By STEVE PERSALL | Times Movie Critic
Hollywood shapes summer blockbusters like sand castles, with imagination, care and good intentions. Then a wave of public indifference and critical heat can wash it to ruin. Just ask The Lone Ranger. Showing little regard for calendars, Hollywood jumped the big guns of summer with The Amazing Spider-Man 2 recently and Godzilla this week. That's okay, because there are plenty of coming attractions to lure moviegoers out of the free sunlight and into the $12 dark. We're highlighting 20 summer movies that will clamor loudest for your attention. Half are solid bets to end up among the season's highest grossers. The other half, not so fast. They may be great entertainment but something in their makeup is amiss. As always, release dates are subject to change, although summer is traditionally locked in. Choose your movies as wisely as your sunscreen, and don't forget to hydrate.
Made in the shade
Some movies are money in the bank. They could be modestly budgeted comedies or mega-financed fantasies, but turning big profits is a foregone conclusion. These 10 can't-miss projects will show a high rate of return, on the ledger sheet and in theater seats.
May 23 Marvel superheroes, no matter what studio's universe, sell tickets. Even a recent lawsuit accusing director Bryan Singer of sexual misconduct with a minor isn't hurting box office projections. An intriguing time-flip plot allows first-trilogy mutants (Patrick Stewart, Ian McKellen) to mix with their younger selves (James McAvoy, Michael Fassbender) with Hugh Jackman's Wolverine snarling on the side. Jennifer Lawrence as Mystique is cobalt blue icing on the cake.
June 6 Groomed as the next great movie romance, this adaptation of John Green's bestselling YA novel concerns lovestruck teenagers also stricken with cancer. Not exactly summer escapism, but devoted readers can't wait to weep for Hazel (Divergent's Shailene Woodley) and Gus (Ansel Elgort), facing uncertain futures with unconventional wit. The Notebook, with little heart doodles.
June 13 Channing Tatum and Jonah Hill's first shift as undercover cops was refreshingly aware of why it shouldn't work, which is why it did. Now they've graduated from busting high school crime to college crime. Hill's a better bet to gain the "freshman 15." Tatum doesn't need to be concerned with that pesky age of consent.
June 13 Why did it take four years for a Toothless sequel? Because nobody figured the original would top $217 million in ticket sales. Worth the wait for Universal since HTTYD2 is practically unchallenged in the animation game this summer. (Sorry, Planes: Fire & Rescue, but you're no competition.) Eat up, kids.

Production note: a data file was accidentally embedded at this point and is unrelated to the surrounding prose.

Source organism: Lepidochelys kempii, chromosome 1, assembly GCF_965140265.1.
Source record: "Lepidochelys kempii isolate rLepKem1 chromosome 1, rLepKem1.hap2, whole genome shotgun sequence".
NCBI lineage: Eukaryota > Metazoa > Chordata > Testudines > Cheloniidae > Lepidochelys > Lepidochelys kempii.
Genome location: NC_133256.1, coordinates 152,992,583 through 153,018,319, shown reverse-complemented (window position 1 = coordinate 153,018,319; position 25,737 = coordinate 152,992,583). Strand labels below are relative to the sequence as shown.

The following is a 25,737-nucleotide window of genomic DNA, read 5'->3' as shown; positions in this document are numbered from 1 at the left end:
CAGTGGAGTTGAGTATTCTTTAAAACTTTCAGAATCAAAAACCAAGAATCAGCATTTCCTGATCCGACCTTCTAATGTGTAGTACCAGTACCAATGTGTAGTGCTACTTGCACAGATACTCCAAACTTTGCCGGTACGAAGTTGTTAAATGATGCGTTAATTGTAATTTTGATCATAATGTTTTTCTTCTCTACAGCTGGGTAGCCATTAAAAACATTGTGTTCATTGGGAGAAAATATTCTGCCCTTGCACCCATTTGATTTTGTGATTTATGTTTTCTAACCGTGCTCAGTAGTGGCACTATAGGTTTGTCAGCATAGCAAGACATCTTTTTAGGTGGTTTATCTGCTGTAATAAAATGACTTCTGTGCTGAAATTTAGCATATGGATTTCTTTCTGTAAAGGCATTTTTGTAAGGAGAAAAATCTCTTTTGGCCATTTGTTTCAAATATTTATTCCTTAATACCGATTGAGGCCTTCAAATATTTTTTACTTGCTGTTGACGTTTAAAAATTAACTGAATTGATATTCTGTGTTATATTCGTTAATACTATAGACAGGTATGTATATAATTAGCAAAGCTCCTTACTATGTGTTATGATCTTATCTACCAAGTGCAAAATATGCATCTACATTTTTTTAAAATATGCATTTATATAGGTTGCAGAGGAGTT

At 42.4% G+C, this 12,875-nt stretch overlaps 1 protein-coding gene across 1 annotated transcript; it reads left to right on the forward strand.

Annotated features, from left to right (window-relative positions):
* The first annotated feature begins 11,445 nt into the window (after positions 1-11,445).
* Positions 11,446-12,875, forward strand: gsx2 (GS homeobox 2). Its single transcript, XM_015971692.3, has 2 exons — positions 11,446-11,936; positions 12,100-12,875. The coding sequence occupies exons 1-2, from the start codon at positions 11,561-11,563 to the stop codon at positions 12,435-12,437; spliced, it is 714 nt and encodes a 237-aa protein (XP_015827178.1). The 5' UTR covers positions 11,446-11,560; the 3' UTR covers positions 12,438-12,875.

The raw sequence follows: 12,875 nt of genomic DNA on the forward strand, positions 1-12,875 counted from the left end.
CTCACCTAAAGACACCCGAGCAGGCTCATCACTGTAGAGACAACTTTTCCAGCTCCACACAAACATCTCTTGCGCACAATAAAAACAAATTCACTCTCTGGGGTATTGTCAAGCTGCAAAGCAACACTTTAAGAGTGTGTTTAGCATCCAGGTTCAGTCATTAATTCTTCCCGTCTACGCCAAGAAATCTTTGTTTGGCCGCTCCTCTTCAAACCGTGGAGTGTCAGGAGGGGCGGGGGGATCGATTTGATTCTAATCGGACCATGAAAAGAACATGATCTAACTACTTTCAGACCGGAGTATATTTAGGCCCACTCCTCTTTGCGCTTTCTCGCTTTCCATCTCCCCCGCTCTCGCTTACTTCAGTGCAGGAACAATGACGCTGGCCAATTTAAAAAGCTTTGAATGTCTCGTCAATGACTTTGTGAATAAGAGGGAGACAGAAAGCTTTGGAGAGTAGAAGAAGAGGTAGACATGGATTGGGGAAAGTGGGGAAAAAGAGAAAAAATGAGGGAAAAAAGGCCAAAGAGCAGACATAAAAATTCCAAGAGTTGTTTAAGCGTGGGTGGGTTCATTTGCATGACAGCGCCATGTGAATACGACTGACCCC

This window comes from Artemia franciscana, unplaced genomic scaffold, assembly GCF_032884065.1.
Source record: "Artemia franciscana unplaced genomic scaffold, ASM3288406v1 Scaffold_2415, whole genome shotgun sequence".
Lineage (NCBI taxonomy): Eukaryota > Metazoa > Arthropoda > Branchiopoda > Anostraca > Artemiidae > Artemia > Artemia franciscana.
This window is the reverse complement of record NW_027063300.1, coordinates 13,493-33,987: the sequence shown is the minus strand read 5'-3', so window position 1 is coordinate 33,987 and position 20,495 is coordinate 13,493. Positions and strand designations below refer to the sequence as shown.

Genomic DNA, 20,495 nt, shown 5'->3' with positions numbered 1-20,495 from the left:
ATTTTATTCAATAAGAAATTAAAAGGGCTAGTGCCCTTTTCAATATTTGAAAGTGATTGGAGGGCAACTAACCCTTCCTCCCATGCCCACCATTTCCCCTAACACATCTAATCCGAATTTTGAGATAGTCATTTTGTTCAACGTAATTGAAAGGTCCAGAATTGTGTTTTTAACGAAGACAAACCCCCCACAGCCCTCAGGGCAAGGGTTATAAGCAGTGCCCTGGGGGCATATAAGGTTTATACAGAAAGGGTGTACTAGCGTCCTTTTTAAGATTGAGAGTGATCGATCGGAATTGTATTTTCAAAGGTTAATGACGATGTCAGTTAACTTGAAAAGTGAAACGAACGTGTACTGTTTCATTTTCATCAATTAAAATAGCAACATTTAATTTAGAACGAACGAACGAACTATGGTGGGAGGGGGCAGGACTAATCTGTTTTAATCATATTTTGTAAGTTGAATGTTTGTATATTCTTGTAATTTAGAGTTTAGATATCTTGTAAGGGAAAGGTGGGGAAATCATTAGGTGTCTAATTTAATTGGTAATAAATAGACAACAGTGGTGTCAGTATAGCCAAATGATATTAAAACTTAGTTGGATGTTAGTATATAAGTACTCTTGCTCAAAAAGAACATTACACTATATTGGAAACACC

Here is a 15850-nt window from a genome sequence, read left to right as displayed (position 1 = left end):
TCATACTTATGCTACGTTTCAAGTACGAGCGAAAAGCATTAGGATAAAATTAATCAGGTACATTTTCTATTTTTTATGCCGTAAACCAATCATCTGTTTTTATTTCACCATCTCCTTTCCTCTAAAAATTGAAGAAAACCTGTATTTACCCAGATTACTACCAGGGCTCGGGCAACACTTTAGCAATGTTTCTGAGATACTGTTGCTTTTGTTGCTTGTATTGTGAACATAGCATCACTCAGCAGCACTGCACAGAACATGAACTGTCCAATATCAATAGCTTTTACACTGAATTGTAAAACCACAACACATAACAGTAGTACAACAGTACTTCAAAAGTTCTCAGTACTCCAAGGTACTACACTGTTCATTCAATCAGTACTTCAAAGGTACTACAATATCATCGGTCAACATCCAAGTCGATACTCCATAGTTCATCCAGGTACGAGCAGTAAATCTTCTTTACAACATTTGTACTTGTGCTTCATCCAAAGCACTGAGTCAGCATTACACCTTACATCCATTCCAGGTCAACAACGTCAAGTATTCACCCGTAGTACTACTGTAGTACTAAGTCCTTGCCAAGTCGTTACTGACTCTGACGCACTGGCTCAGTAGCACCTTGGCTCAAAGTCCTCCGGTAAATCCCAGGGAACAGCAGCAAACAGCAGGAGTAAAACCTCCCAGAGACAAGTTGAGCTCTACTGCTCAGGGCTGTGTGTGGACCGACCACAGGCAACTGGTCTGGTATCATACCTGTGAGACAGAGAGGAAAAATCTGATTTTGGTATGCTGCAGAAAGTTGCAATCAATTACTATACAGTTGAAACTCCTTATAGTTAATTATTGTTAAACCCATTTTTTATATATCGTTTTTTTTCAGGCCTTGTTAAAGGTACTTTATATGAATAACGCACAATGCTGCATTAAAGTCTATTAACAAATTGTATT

June 20 See what they did there? Using "Too" instead of "2" since this is a sequel playing by its own book, written by Steve Harvey. Comedy firebrand Kevin Hart gets top billing this time around, after his meteoric rise since the original. Expect more romantic misunderstandings, produced by St. Petersburg's own Will Packer, one of Hollywood's hottest producers.
June 27 Michael Bay makes things go boom. Add Mark Wahlberg to the combustion. Cash registers overflow. Wahlberg plays a mechanic shocked when an 18-wheeler he's restoring turns into a giant Autobot, setting government agents and Decepticons on their trail. Reportedly darker in tone than previous episodes, and dumping Shia LaBeouf doesn't hurt.
July 2 Regardless of Cameron Diaz's success (see Sex Tape), the funniest woman in movie comedies these days is Melissa McCarthy, whose take-no-prisoners persona regularly lifts so-so material. This road trip comedy co-starring Susan Sarandon and co-written by McCarthy and her husband, director Ben Falcone, should be up to her level.
July 11 Continuing the saga of Caesar, hyper-smart leader of a genetically evolved simian society. The virus wiping out humans missed Gary Oldman's crew, so that means trouble down the line. As Caesar, Andy Serkis offers more evidence that motion capture performances should be eligible for Oscars.
July 25 Coolest single moment in a summer movie trailer? When that snarling CGI lion takes a slo-mo leap off a rock toward the Rock, or Dwayne Johnson as he prefers to be called when acting in movies. This is perfect pectoral casting, and a chance for Johnson to finally put that Scorpion King folly behind him.
July 25 Who's the most bankable woman in movies these days? The answer may be Cameron Diaz, last year's flop The Counselor notwithstanding. The Internet Movie Database lists Diaz at No. 13 all time in total box office receipts — mostly from Shrek flicks — making her the highest-ranked woman on the list. Her name and this title are enough to make this a hit.